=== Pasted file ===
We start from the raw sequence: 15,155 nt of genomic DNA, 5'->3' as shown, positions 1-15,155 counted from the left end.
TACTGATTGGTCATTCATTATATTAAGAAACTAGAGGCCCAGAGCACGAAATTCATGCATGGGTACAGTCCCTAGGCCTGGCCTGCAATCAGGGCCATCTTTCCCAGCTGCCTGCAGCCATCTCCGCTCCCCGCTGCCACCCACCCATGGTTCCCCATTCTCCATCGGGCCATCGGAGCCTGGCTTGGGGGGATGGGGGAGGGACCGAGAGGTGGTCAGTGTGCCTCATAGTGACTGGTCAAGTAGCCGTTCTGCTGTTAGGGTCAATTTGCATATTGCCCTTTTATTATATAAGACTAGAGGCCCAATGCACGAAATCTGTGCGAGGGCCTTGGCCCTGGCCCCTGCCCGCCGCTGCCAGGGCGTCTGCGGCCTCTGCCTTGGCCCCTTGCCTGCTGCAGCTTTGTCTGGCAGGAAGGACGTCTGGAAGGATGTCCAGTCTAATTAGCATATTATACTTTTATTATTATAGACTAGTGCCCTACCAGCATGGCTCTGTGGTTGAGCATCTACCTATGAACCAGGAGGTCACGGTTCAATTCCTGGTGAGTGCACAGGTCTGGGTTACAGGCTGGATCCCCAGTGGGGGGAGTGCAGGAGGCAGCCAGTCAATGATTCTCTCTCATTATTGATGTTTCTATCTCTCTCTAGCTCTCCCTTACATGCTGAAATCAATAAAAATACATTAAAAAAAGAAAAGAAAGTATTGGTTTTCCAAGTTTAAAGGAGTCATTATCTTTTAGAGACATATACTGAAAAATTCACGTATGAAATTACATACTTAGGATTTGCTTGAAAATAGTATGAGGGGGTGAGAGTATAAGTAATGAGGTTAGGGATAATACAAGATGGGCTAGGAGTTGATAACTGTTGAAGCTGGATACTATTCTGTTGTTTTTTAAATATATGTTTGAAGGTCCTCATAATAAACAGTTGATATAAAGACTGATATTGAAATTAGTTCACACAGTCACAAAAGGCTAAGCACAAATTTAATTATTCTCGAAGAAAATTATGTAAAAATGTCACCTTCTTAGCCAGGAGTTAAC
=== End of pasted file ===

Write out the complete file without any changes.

We start from the raw sequence: 15,155 nt of genomic DNA, 5'->3' as shown, positions 1-15,155 counted from the left end.
TACTGATTGGTCATTCATTATATTAAGAAACTAGAGGCCCAGAGCACGAAATTCATGCATGGGTACAGTCCCTAGGCCTGGCCTGCAATCAGGGCCATCTTTCCCAGCTGCCTGCAGCCATCTCCGCTCCCCGCTGCCACCCACCCATGGTTCCCCATTCTCCATCGGGCCATCGGAGCCTGGCTTGGGGGGATGGGGGAGGGACCGAGAGGTGGTCAGTGTGCCTCATAGTGACTGGTCAAGTAGCCGTTCTGCTGTTAGGGTCAATTTGCATATTGCCCTTTTATTATATAAGACTAGAGGCCCAATGCACGAAATCTGTGCGAGGGCCTTGGCCCTGGCCCCTGCCCGCCGCTGCCAGGGCGTCTGCGGCCTCTGCCTTGGCCCCTTGCCTGCTGCAGCTTTGTCTGGCAGGAAGGACGTCTGGAAGGATGTCCAGTCTAATTAGCATATTATACTTTTATTATTATAGACTAGTGCCCTACCAGCATGGCTCTGTGGTTGAGCATCTACCTATGAACCAGGAGGTCACGGTTCAATTCCTGGTGAGTGCACAGGTCTGGGTTACAGGCTGGATCCCCAGTGGGGGGAGTGCAGGAGGCAGCCAGTCAATGATTCTCTCTCATTATTGATGTTTCTATCTCTCTCTAGCTCTCCCTTACATGCTGAAATCAATAAAAATACATTAAAAAAAGAAAAGAAAGTATTGGTTTTCCAAGTTTAAAGGAGTCATTATCTTTTAGAGACATATACTGAAAAATTCACGTATGAAATTACATACTTAGGATTTGCTTGAAAATAGTATGAGGGGGTGAGAGTATAAGTAATGAGGTTAGGGATAATACAAGATGGGCTAGGAGTTGATAACTGTTGAAGCTGGATACTATTCTGTTGTTTTTTAAATATATGTTTGAAGGTCCTCATAATAAACAGTTGATATAAAGACTGATATTGAAATTAGTTCACACAGTCACAAAAGGCTAAGCACAAATTTAATTATTCTCGAAGAAAATTATGTAAAAATGTCACCTTCTTAGCCAGGAGTTAAC